scruffziller
09-11-2003, 03:21 PM
So how come the services such as Kazaa, WinMX, Morpheous, etc haven't been attacked themselves? Just because they have advertisements on there to give them a loophole? Ultimately I agree that downloading this stuff is morally wrong and is stealing. However, threats of lawsuits as they had mentioned in some articles are not the answer but marketing. What they should do is have something like with Kazaa but pay a monthly fee and that money would go to the appropriate parties. But I am afraid it would be too expensive for it to work. The "pay by the song" sites seem to be the best. I just wish they would offer a much more extensive selection. They only have basic songs on there. There were alot of songs that an artist had that were b-sides and if they had those on there, I would definately buy. Because Kazaa didn't even have them on there. I also have uninstalled all the appropriate programs from my computer to prevent any "problems.":dead::sur::rolleyes::D

Jedi_Master_Guyute
09-11-2003, 06:04 PM
They have been attacked, but they're not located in the states, so they fall out of jurisdiction of anybody trying to get them. I think Kazaa is located in australia or something. But, most of the attacks on the services themselves has failed. Plus, they are just the providers of the software, while others are actually downloading stuff themselves. So, TECHNICALLY, they're in the clear, i think. :D

JediTricks
09-12-2003, 03:00 AM
While there might be a loophole, I'd liken this to the concept of getting a traffic ticket. This is the one "crime" you can commit in which absolutely NO proof is required of the officer or officers who give it to you. A cop is an independent agent in the matter and a sworn officer of the law while the RIAA is a private organization who is the primary complaintant in the case. I would think the legal grounds there would be fairly strong, any judge accepting this so-called evidence as the hingepin of a case is merely taking the RIAA's word on it and doesn't really need to bother accepting the screenshot anyway.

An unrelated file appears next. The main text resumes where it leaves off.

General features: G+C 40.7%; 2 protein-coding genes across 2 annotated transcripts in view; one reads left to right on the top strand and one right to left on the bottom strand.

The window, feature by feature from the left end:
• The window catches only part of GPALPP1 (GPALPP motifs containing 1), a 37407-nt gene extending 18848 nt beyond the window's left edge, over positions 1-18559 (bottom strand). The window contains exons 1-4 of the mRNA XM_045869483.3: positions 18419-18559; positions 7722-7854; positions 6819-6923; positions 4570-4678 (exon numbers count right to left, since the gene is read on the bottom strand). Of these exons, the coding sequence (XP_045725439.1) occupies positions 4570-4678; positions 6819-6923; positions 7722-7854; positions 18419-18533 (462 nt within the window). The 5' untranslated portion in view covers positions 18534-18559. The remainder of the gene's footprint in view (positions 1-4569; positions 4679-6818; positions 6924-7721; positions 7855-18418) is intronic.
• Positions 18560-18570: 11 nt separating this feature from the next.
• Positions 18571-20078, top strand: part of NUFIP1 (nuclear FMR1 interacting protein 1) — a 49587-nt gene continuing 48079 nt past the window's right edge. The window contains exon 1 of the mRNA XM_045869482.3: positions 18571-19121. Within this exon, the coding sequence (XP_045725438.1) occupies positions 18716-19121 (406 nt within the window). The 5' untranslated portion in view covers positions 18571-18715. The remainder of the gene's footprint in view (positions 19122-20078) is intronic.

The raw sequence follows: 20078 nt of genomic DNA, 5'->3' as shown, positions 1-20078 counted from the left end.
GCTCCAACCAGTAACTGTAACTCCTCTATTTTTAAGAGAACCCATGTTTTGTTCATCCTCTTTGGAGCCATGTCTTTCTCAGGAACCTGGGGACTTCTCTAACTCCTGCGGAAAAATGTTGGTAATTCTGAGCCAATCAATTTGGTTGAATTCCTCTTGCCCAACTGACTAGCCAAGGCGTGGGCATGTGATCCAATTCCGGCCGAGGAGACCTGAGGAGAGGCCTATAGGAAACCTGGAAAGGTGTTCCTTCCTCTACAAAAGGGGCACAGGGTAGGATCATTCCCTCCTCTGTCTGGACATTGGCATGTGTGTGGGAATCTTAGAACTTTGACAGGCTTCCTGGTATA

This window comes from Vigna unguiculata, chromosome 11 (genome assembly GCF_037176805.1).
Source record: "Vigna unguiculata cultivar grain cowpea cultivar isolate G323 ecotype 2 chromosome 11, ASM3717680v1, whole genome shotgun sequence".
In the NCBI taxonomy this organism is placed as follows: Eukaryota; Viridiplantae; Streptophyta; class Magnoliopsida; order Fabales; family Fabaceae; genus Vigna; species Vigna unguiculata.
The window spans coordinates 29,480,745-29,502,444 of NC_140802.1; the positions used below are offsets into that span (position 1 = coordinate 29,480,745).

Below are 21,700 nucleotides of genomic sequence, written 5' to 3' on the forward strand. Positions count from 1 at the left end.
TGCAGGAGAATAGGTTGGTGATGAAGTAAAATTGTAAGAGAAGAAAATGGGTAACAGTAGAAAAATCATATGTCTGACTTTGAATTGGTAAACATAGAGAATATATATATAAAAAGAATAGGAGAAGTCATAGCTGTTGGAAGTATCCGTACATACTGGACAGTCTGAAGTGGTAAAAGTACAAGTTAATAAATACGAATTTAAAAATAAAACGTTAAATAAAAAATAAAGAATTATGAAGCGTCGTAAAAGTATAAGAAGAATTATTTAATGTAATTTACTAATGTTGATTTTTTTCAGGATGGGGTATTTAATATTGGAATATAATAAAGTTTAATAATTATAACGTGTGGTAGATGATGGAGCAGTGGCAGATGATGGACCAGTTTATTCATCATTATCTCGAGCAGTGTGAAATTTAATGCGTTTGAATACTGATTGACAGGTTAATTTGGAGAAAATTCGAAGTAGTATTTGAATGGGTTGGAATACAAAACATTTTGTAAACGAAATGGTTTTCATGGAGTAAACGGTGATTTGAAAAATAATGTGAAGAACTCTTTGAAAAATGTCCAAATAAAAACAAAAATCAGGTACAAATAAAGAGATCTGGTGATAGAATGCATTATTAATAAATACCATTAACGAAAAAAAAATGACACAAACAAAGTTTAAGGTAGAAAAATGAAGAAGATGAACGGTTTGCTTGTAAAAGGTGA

Any judge doing that is just setting up grounds for being overturned at appeal.

scruffziller
09-12-2003, 07:19 AM
I also have uninstalled all the appropriate programs from my computer to prevent any "problems.":dead::sur::rolleyes::D
For now.:rolleyes:;):D

mabudonicus
09-12-2003, 09:00 AM
Is transferring stuff to ZIP drives etc good enough for now?? I know the "amnesty" is being offered if one deletes their collection.. what about just burning it and stashing it, or dumping it onto another drive???
And really, I WONDER how many folks are going to "act first",come out of the virtual bushes sobbing "okay, it was me, please don't send me to debtors prison!!!"
COME ON!!!


Also, just like to point out that if you downloaded any of the songs on the list posted earlier in the thread, you deserve whatever you get :D

stillakid
09-12-2003, 11:14 AM
Is transferring stuff to ZIP drives etc good enough for now?? I know the "amnesty" is being offered if one deletes their collection.. what about just burning it and stashing it, or dumping it onto another drive???
And really, I WONDER how many folks are going to "act first",come out of the virtual bushes sobbing "okay, it was me, please don't send me to debtors prison!!!"
COME ON!!!D

There was an article in the LA Times about this a few days ago. Lawyers for the opposition don't recommend that anyone take up this "generous" offer for amnesty as there are no provisions in it that prevent them from suing you into the ground later on. Essentially, you'd come out and tell them what you did, they would "require" you to delete all the illgotten booty, whine "I'm sorry," and then they could still sue you six ways to Sunday and successfully because they have your confession as evidence.

Exhaust Port
09-12-2003, 12:11 PM
So you're screwed whether you download and delete or download and keep?

Did someone say the Spanish Inquisition?!?!

Rogue II
09-12-2003, 12:16 PM
Did someone say the Spanish Inquisition?!?!


NOBODY expects the Spanish Inquisition! Our chief weapon is surprise...surprise and fear...fear and surprise.... Our two weapons are fear and surprise...and ruthless efficiency.... Our three weapons are fear, surprise, and ruthless efficiency...and an almost fanatical devotion to the Pope.... Our four...no... Amongst our weapons.... Amongst our weaponry...are such elements as fear, surprise.... I'll come in again.

Exhaust Port
09-12-2003, 12:39 PM
Thank you, Thank you.....Rogue II and I will have our next show soon. :D

scruffziller
12-22-2003, 03:20 PM
:D RIAA File-Sharing Crusade Hits Major Stumbling Block

Appeals court says ISPs don't have to identify suspected pirates.
http://www.vh1.com/sitewide/img/spc.gif
by Joe D'Angelo


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The recording industry's crusade against illegal file-sharing suffered a major setback Friday when a three-judge panel determined the method used to identify online pirates could no longer be used.

The U.S. Court of Appeals for the District http://www.vh1.com/sitewide/img/spc.gif
of Columbia overturned a previous federal decision that upheld the Recording Industry Association of America's practice of obtaining the identity of suspected illegal file-sharers through their Internet service providers.